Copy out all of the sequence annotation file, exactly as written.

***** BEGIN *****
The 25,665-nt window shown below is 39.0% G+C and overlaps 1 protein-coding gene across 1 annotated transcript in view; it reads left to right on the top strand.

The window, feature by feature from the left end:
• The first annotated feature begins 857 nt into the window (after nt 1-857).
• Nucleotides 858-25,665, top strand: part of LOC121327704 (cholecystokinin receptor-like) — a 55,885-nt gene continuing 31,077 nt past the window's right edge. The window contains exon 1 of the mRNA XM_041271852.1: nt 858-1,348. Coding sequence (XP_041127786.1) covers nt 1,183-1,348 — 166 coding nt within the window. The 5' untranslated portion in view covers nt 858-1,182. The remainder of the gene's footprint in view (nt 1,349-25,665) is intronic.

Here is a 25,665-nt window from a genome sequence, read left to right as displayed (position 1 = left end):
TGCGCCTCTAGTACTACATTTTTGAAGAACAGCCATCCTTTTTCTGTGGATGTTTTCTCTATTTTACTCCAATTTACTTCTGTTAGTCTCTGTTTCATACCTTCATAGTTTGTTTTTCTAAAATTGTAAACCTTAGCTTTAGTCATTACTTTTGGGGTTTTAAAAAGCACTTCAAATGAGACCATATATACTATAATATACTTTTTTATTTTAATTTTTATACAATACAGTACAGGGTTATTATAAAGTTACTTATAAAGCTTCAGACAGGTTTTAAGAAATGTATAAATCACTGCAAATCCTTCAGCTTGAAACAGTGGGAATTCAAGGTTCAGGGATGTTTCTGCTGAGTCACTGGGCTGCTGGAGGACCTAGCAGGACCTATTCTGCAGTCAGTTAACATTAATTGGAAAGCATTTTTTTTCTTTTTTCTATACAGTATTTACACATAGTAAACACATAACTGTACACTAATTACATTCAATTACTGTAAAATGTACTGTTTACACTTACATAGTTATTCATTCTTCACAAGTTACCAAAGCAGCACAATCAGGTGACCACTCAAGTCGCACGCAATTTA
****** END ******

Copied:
The 25,665-nt window shown below is 39.0% G+C and overlaps 1 protein-coding gene across 1 annotated transcript in view; it reads left to right on the top strand.

The window, feature by feature from the left end:
• The first annotated feature begins 857 nt into the window (after nt 1-857).
• Nucleotides 858-25,665, top strand: part of LOC121327704 (cholecystokinin receptor-like) — a 55,885-nt gene continuing 31,077 nt past the window's right edge. The window contains exon 1 of the mRNA XM_041271852.1: nt 858-1,348. Coding sequence (XP_041127786.1) covers nt 1,183-1,348 — 166 coding nt within the window. The 5' untranslated portion in view covers nt 858-1,182. The remainder of the gene's footprint in view (nt 1,349-25,665) is intronic.

Here is a 25,665-nt window from a genome sequence, read left to right as displayed (position 1 = left end):
TGCGCCTCTAGTACTACATTTTTGAAGAACAGCCATCCTTTTTCTGTGGATGTTTTCTCTATTTTACTCCAATTTACTTCTGTTAGTCTCTGTTTCATACCTTCATAGTTTGTTTTTCTAAAATTGTAAACCTTAGCTTTAGTCATTACTTTTGGGGTTTTAAAAAGCACTTCAAATGAGACCATATATACTATAATATACTTTTTTATTTTAATTTTTATACAATACAGTACAGGGTTATTATAAAGTTACTTATAAAGCTTCAGACAGGTTTTAAGAAATGTATAAATCACTGCAAATCCTTCAGCTTGAAACAGTGGGAATTCAAGGTTCAGGGATGTTTCTGCTGAGTCACTGGGCTGCTGGAGGACCTAGCAGGACCTATTCTGCAGTCAGTTAACATTAATTGGAAAGCATTTTTTTTCTTTTTTCTATACAGTATTTACACATAGTAAACACATAACTGTACACTAATTACATTCAATTACTGTAAAATGTACTGTTTACACTTACATAGTTATTCATTCTTCACAAGTTACCAAAGCAGCACAATCAGGTGACCACTCAAGTCGCACGCAATTTA